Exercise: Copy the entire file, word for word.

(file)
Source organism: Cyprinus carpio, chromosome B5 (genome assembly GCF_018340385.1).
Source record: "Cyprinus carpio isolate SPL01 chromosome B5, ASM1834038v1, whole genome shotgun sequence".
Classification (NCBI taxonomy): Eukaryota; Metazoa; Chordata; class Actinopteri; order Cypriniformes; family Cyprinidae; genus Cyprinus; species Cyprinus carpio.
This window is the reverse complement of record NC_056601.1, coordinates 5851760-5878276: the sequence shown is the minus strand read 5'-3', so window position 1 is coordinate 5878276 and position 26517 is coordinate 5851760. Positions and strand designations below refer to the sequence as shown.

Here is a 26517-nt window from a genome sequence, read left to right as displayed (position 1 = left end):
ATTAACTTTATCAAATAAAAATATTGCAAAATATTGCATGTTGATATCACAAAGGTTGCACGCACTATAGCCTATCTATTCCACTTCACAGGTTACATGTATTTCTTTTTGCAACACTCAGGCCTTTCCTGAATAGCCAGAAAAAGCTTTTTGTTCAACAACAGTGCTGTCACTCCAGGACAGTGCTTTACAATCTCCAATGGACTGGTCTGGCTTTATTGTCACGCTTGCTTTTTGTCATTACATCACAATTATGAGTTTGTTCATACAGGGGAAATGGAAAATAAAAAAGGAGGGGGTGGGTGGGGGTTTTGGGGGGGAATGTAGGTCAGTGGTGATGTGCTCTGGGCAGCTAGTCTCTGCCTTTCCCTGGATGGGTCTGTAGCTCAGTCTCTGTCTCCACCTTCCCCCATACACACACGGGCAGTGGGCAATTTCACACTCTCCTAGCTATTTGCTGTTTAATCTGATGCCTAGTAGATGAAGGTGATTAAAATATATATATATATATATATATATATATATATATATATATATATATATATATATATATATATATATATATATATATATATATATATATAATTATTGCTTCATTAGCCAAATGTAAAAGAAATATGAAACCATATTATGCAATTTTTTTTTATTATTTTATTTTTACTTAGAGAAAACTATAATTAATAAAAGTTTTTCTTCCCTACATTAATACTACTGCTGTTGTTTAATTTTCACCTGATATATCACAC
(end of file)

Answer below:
Source organism: Cyprinus carpio, chromosome B5 (genome assembly GCF_018340385.1).
Source record: "Cyprinus carpio isolate SPL01 chromosome B5, ASM1834038v1, whole genome shotgun sequence".
Classification (NCBI taxonomy): Eukaryota; Metazoa; Chordata; class Actinopteri; order Cypriniformes; family Cyprinidae; genus Cyprinus; species Cyprinus carpio.
This window is the reverse complement of record NC_056601.1, coordinates 5851760-5878276: the sequence shown is the minus strand read 5'-3', so window position 1 is coordinate 5878276 and position 26517 is coordinate 5851760. Positions and strand designations below refer to the sequence as shown.

Here is a 26517-nt window from a genome sequence, read left to right as displayed (position 1 = left end):
ATTAACTTTATCAAATAAAAATATTGCAAAATATTGCATGTTGATATCACAAAGGTTGCACGCACTATAGCCTATCTATTCCACTTCACAGGTTACATGTATTTCTTTTTGCAACACTCAGGCCTTTCCTGAATAGCCAGAAAAAGCTTTTTGTTCAACAACAGTGCTGTCACTCCAGGACAGTGCTTTACAATCTCCAATGGACTGGTCTGGCTTTATTGTCACGCTTGCTTTTTGTCATTACATCACAATTATGAGTTTGTTCATACAGGGGAAATGGAAAATAAAAAAGGAGGGGGTGGGTGGGGGTTTTGGGGGGGAATGTAGGTCAGTGGTGATGTGCTCTGGGCAGCTAGTCTCTGCCTTTCCCTGGATGGGTCTGTAGCTCAGTCTCTGTCTCCACCTTCCCCCATACACACACGGGCAGTGGGCAATTTCACACTCTCCTAGCTATTTGCTGTTTAATCTGATGCCTAGTAGATGAAGGTGATTAAAATATATATATATATATATATATATATATATATATATATATATATATATATATATATATATATATATATATATATATATATATATATATAATTATTGCTTCATTAGCCAAATGTAAAAGAAATATGAAACCATATTATGCAATTTTTTTTTATTATTTTATTTTTACTTAGAGAAAACTATAATTAATAAAAGTTTTTCTTCCCTACATTAATACTACTGCTGTTGTTTAATTTTCACCTGATATATCACAC